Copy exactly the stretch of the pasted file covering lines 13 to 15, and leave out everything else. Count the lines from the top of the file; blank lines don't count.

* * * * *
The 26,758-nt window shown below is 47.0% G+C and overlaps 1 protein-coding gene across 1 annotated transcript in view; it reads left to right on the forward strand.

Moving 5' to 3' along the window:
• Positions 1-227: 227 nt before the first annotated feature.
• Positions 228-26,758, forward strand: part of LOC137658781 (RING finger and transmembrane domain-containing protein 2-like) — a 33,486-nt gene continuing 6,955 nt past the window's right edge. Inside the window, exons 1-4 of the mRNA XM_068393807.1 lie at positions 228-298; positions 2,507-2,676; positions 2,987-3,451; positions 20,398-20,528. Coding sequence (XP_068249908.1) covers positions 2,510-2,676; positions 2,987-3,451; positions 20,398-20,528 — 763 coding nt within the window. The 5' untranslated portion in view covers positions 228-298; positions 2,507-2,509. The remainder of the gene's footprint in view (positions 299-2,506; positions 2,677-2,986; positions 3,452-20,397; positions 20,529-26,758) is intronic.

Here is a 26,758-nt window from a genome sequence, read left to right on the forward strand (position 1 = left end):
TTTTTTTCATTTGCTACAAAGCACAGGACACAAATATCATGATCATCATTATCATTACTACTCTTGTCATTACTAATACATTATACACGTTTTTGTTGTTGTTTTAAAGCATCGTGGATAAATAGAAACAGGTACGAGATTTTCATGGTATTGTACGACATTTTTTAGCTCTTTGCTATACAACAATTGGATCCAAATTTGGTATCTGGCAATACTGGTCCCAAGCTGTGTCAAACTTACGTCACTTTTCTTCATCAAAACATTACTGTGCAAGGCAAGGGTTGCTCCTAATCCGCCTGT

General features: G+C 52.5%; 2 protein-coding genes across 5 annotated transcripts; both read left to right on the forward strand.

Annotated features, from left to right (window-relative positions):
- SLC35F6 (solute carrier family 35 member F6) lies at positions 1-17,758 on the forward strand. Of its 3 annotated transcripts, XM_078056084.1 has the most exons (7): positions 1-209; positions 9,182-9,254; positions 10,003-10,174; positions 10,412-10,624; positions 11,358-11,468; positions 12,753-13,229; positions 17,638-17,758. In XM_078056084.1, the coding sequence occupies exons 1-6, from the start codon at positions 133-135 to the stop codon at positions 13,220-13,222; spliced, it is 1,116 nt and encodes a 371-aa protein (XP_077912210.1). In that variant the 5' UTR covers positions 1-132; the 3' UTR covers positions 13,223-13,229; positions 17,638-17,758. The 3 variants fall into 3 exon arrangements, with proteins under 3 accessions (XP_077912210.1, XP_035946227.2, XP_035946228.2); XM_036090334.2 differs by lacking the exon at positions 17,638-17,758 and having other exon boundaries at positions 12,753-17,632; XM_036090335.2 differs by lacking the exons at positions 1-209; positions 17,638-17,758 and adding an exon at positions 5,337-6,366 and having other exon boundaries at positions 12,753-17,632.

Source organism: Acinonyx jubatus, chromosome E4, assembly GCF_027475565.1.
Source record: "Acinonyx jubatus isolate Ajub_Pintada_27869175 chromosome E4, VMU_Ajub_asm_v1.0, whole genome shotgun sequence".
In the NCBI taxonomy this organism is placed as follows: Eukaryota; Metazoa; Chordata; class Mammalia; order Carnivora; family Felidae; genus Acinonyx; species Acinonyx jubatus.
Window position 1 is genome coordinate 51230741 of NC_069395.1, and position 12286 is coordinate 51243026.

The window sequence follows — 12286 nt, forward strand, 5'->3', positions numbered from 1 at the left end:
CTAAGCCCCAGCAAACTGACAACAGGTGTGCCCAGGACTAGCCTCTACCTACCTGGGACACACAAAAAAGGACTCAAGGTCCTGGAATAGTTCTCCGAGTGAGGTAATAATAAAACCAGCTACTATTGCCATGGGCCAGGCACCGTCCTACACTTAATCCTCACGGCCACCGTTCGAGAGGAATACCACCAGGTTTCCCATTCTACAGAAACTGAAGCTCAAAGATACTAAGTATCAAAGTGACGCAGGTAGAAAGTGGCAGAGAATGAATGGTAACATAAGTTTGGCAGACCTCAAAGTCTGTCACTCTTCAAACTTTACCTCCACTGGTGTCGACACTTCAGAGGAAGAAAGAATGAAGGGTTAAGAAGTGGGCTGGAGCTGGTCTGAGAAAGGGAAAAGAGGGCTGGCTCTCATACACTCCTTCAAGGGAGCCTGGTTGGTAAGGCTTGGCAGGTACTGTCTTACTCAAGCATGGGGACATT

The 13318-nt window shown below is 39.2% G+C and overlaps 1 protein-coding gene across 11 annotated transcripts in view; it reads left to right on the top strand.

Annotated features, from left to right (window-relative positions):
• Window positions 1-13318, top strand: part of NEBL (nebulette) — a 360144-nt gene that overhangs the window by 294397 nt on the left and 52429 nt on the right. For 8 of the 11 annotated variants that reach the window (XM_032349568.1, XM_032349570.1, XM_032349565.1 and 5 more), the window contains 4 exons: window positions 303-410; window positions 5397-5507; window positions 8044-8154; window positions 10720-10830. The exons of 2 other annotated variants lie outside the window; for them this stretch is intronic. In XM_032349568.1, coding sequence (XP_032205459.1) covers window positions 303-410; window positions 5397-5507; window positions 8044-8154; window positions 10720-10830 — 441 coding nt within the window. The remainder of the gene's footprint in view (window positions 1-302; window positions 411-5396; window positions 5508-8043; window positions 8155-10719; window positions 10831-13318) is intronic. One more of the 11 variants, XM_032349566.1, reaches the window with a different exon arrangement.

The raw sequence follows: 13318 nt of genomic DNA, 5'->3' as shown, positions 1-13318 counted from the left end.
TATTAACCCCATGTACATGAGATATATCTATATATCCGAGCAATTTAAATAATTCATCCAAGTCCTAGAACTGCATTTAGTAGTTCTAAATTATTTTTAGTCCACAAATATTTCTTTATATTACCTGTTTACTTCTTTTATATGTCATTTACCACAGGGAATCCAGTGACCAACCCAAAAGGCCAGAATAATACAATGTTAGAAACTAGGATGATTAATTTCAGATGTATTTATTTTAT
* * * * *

Window position 1 is genome coordinate 51230741 of NC_069395.1, and position 12286 is coordinate 51243026.

The window sequence follows — 12286 nt, forward strand, 5'->3', positions numbered from 1 at the left end:
CTAAGCCCCAGCAAACTGACAACAGGTGTGCCCAGGACTAGCCTCTACCTACCTGGGACACACAAAAAAGGACTCAAGGTCCTGGAATAGTTCTCCGAGTGAGGTAATAATAAAACCAGCTACTATTGCCATGGGCCAGGCACCGTCCTACACTTAATCCTCACGGCCACCGTTCGAGAGGAATACCACCAGGTTTCCCATTCTACAGAAACTGAAGCTCAAAGATACTAAGTATCAAAGTGACGCAGGTAGAAAGTGGCAGAGAATGAATGGTAACATAAGTTTGGCAGACCTCAAAGTCTGTCACTCTTCAAACTTTACCTCCACTGGTGTCGACACTTCAGAGGAAGAAAGAATGAAGGGTTAAGAAGTGGGCTGGAGCTGGTCTGAGAAAGGGAAAAGAGGGCTGGCTCTCATACACTCCTTCAAGGGAGCCTGGTTGGTAAGGCTTGGCAGGTACTGTCTTACTCAAGCATGGGGACATT